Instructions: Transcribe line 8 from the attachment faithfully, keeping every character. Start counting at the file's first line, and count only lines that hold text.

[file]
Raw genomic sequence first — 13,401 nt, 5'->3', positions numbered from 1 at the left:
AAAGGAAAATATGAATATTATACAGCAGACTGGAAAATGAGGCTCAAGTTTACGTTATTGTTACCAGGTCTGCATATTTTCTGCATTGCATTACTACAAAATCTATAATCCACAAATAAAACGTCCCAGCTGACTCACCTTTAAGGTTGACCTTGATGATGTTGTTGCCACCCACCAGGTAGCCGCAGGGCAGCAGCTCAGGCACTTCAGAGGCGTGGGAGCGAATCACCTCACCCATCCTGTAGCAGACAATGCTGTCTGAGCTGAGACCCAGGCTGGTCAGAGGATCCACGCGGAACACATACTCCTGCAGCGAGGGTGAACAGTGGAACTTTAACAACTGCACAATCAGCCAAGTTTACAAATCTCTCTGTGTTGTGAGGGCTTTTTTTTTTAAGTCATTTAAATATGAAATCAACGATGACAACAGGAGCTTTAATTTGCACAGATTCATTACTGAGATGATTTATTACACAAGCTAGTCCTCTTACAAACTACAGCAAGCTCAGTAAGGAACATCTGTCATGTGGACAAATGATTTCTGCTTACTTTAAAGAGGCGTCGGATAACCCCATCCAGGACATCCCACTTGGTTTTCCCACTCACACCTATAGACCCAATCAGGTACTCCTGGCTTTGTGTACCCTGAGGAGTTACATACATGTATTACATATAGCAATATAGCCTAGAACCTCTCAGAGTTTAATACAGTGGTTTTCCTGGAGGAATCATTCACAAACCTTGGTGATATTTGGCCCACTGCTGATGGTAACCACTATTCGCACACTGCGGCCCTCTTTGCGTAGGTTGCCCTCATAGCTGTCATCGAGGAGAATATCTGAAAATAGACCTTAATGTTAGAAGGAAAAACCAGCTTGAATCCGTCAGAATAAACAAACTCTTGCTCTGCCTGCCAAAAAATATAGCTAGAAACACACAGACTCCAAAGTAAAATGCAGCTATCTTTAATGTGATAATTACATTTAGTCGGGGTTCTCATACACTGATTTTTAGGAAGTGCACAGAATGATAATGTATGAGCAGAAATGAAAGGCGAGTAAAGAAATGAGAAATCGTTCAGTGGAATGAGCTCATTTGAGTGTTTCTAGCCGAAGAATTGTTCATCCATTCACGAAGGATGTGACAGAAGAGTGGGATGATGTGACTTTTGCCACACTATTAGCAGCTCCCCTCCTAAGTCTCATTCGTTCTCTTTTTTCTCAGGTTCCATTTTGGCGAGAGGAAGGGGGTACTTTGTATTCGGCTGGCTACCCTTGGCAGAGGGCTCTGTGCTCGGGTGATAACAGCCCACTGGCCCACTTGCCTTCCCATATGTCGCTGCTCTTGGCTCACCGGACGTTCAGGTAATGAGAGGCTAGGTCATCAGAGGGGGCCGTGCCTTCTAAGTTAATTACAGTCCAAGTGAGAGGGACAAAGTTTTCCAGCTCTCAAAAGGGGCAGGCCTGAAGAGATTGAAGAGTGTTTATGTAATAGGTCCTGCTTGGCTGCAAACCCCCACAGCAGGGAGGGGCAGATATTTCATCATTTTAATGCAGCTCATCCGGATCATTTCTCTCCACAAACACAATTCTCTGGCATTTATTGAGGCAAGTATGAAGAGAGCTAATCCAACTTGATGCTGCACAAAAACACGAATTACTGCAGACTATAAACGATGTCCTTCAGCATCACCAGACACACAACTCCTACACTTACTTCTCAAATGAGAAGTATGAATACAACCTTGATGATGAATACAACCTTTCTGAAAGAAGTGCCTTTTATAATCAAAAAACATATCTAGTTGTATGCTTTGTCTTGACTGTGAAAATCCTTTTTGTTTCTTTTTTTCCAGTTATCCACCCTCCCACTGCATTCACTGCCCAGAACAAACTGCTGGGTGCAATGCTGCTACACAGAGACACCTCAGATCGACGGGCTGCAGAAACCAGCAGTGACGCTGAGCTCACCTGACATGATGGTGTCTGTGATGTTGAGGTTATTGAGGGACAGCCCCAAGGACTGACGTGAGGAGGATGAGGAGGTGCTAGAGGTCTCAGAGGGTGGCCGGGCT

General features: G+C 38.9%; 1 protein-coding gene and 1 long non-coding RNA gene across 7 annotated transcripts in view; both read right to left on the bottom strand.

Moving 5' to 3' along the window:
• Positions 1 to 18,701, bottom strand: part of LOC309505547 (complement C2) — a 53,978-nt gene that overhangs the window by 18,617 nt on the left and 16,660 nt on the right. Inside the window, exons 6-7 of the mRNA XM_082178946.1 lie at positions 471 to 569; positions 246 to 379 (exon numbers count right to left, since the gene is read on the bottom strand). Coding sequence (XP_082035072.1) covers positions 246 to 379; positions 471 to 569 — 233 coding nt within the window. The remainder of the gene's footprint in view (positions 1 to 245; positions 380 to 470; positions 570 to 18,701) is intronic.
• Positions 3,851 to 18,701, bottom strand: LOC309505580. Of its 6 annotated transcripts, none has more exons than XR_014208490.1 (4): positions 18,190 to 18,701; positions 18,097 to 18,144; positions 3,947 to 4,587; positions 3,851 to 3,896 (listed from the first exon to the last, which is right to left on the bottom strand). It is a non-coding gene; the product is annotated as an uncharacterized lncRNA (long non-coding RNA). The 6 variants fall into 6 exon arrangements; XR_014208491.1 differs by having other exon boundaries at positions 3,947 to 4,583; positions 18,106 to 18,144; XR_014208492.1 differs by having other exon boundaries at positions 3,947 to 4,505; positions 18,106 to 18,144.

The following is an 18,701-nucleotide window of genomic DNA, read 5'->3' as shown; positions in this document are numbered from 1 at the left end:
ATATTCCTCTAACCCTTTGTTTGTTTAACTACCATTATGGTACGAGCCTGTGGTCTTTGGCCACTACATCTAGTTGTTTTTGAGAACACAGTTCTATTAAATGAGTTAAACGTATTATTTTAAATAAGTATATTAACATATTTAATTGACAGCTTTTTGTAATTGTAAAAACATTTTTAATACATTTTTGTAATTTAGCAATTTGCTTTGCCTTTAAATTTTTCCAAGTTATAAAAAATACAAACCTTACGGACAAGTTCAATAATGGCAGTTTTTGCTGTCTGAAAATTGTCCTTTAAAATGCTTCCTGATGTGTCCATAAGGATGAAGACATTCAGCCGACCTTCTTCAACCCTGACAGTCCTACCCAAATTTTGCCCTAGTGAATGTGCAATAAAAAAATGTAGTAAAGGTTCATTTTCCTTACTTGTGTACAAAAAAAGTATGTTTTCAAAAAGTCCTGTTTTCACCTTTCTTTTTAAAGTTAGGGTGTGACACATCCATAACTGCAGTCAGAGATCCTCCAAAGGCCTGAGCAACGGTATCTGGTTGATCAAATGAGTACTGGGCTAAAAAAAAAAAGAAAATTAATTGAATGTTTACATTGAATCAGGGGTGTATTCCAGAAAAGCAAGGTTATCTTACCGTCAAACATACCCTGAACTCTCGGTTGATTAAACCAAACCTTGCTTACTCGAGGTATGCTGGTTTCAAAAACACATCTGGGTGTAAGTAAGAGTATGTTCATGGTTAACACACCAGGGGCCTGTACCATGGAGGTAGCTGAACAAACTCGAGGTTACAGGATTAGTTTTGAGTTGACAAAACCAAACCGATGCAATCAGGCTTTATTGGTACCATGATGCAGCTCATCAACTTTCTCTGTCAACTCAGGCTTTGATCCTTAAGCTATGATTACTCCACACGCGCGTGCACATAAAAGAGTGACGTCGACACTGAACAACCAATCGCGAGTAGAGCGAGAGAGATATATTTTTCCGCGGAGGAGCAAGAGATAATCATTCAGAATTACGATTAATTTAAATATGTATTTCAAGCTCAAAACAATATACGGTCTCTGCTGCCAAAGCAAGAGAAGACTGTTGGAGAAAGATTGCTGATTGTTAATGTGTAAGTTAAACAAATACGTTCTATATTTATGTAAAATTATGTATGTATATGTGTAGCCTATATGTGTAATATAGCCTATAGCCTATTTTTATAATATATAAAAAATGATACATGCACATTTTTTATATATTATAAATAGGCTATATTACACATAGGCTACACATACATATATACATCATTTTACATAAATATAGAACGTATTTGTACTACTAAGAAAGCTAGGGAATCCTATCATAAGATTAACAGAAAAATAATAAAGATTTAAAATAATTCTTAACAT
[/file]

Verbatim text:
ATATTCCTCTAACCCTTTGTTTGTTTAACTACCATTATGGTACGAGCCTGTGGTCTTTGGCCACTACATCTAGTTGTTTTTGAGAACACAGTTCTATTAAATGAGTTAAACGTATTATTTTAAATAAGTATATTAACATATTTAATTGACAGCTTTTTGTAATTGTAAAAACATTTTTAATACATTTTTGTAATTTAGCAATTTGCTTTGCCTTTAAATTTTTCCAAGTTATAAAAAATACAAACCTTACGGACAAGTTCAATAATGGCAGTTTTTGCTGTCTGAAAATTGTCCTTTAAAATGCTTCCTGATGTGTCCATAAGGATGAAGACATTCAGCCGACCTTCTTCAACCCTGACAGTCCTACCCAAATTTTGCCCTAGTGAATGTGCAATAAAAAAATGTAGTAAAGGTTCATTTTCCTTACTTGTGTACAAAAAAAGTATGTTTTCAAAAAGTCCTGTTTTCACCTTTCTTTTTAAAGTTAGGGTGTGACACATCCATAACTGCAGTCAGAGATCCTCCAAAGGCCTGAGCAACGGTATCTGGTTGATCAAATGAGTACTGGGCTAAAAAAAAAAAGAAAATTAATTGAATGTTTACATTGAATCAGGGGTGTATTCCAGAAAAGCAAGGTTATCTTACCGTCAAACATACCCTGAACTCTCGGTTGATTAAACCAAACCTTGCTTACTCGAGGTATGCTGGTTTCAAAAACACATCTGGGTGTAAGTAAGAGTATGTTCATGGTTAACACACCAGGGGCCTGTACCATGGAGGTAGCTGAACAAACTCGAGGTTACAGGATTAGTTTTGAGTTGACAAAACCAAACCGATGCAATCAGGCTTTATTGGTACCATGATGCAGCTCATCAACTTTCTCTGTCAACTCAGGCTTTGATCCTTAAGCTATGATTACTCCACACGCGCGTGCACATAAAAGAGTGACGTCGACACTGAACAACCAATCGCGAGTAGAGCGAGAGAGATATATTTTTCCGCGGAGGAGCAAGAGATAATCATTCAGAATTACGATTAATTTAAATATGTATTTCAAGCTCAAAACAATATACGGTCTCTGCTGCCAAAGCAAGAGAAGACTGTTGGAGAAAGATTGCTGATTGTTAATGTGTAAGTTAAACAAATACGTTCTATATTTATGTAAAATTATGTATGTATATGTGTAGCCTATATGTGTAATATAGCCTATAGCCTATTTTTATAATATATAAAAAATGATACATGCACATTTTTTATATATTATAAATAGGCTATATTACACATAGGCTACACATACATATATACATCATTTTACATAAATATAGAACGTATTTGTACTACTAAGAAAGCTAGGGAATCCTATCATAAGATTAACAGAAAAATAATAAAGATTTAAAATAATTCTTAACAT